Increased demand from two Middle Eastern nations prompted wheat futures to climb on Thursday, marking the first day in four trade sessions that the agricultural commodity has climbed, according to Bloomberg.
The acquisitions by Iraq and Algeria, which respectively amount to 350,000 tons and 500,00 tons, notate the grain's recent losses in value have attracted increased demand. Regions of the U.S. are enduring freezing temperatures, which also is doing its part to impact the price of the grain.
"Freezing temperatures across the northern U.S. Plains and the upper Midwest are raising fears of winterkill," states a Thursday note authored by commodity strategist Luke Matthews with Commonwealth Bank of Australia, according to the news source. "This may provide some support to prices."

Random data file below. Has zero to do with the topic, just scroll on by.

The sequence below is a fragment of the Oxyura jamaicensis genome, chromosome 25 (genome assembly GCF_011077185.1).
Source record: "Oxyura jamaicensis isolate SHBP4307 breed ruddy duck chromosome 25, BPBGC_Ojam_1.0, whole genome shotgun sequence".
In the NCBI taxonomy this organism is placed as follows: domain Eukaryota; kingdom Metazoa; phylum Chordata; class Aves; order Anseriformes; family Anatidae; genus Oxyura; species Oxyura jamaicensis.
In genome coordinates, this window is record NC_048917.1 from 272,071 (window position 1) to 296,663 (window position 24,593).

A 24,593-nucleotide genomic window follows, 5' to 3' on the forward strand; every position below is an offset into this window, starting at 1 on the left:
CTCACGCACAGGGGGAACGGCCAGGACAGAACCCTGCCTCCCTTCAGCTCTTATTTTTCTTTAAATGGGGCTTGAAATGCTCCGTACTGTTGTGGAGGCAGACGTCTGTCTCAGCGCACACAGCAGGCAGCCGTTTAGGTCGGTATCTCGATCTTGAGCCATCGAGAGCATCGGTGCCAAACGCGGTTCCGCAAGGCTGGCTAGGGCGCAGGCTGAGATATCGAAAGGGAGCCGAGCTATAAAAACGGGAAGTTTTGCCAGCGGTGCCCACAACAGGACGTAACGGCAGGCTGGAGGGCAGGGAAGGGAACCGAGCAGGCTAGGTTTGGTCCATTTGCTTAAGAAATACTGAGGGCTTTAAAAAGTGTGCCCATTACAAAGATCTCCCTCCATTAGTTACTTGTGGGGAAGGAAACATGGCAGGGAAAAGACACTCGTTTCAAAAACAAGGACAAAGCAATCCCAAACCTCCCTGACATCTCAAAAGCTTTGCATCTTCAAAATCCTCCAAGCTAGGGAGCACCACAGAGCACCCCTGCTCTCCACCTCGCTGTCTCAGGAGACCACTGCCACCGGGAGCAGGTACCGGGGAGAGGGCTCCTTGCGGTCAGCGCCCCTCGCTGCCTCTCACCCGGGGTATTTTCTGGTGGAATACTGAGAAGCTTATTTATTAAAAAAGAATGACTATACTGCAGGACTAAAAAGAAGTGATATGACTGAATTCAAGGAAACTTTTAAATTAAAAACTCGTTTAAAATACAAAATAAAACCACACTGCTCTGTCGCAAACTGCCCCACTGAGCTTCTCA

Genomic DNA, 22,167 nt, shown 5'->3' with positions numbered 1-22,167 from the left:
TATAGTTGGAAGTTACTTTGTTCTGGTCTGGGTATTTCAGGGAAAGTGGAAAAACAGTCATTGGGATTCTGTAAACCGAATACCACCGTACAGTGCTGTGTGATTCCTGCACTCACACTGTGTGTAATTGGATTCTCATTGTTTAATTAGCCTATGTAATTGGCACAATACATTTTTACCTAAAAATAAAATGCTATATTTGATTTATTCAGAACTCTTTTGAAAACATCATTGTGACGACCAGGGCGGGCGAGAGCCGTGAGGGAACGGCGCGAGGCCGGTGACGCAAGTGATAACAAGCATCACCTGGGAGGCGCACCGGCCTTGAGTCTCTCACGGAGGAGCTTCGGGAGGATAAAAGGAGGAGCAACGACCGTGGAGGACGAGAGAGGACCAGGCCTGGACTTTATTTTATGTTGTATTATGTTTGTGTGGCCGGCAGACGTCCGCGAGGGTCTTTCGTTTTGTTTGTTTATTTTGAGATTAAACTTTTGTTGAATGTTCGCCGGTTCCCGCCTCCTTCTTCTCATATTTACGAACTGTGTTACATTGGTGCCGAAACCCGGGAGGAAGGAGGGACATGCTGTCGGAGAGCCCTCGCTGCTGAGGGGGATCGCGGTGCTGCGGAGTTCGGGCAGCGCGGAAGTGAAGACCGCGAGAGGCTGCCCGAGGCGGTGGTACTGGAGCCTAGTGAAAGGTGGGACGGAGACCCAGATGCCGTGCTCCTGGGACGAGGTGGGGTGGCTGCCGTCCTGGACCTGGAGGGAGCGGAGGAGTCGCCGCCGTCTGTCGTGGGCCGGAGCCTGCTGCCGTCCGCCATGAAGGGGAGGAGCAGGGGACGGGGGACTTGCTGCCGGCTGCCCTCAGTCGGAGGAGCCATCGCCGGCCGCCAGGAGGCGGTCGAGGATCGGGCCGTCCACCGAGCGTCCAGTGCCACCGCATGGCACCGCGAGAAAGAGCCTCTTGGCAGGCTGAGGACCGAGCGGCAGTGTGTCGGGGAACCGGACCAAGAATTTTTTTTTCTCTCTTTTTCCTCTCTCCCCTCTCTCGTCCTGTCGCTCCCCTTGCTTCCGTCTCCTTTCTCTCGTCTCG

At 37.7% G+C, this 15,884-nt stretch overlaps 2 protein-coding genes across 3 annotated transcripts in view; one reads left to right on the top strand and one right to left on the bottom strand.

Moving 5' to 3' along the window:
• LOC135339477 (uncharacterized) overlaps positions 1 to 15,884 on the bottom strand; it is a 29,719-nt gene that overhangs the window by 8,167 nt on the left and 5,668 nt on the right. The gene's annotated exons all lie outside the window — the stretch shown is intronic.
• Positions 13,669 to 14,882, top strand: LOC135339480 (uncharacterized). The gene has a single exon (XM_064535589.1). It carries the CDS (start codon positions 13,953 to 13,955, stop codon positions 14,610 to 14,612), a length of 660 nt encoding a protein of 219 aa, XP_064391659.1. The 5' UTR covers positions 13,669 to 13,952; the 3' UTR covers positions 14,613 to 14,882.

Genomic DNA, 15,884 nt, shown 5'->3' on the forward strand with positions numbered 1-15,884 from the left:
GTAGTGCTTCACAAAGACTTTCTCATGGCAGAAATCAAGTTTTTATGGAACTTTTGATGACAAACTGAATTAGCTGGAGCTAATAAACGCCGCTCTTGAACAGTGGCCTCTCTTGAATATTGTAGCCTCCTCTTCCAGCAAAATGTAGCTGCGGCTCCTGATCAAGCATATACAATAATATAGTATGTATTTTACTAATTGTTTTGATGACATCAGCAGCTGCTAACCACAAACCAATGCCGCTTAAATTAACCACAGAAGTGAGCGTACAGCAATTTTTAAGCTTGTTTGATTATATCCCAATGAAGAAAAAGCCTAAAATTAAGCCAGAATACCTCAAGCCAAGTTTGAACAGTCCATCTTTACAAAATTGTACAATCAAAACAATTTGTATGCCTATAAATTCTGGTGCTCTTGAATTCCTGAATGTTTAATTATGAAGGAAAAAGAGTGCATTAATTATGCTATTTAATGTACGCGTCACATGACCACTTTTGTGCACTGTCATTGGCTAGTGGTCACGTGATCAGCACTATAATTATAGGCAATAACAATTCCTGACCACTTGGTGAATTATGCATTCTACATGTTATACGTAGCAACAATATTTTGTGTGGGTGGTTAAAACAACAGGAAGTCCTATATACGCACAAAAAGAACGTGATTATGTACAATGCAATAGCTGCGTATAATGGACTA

At 9:45 a.m. on Thursday, wheat futures surged 2.18 percent, a 0.1225-cent lift to $5.735 per bushel.
Reuters reports the grain had scraped its lowest value in well more than three years during its recent downward dive. Concerns about damage to crops as imparted by the freezing cold were strong and also played a role in the price of the grain climbing, the news source reports.
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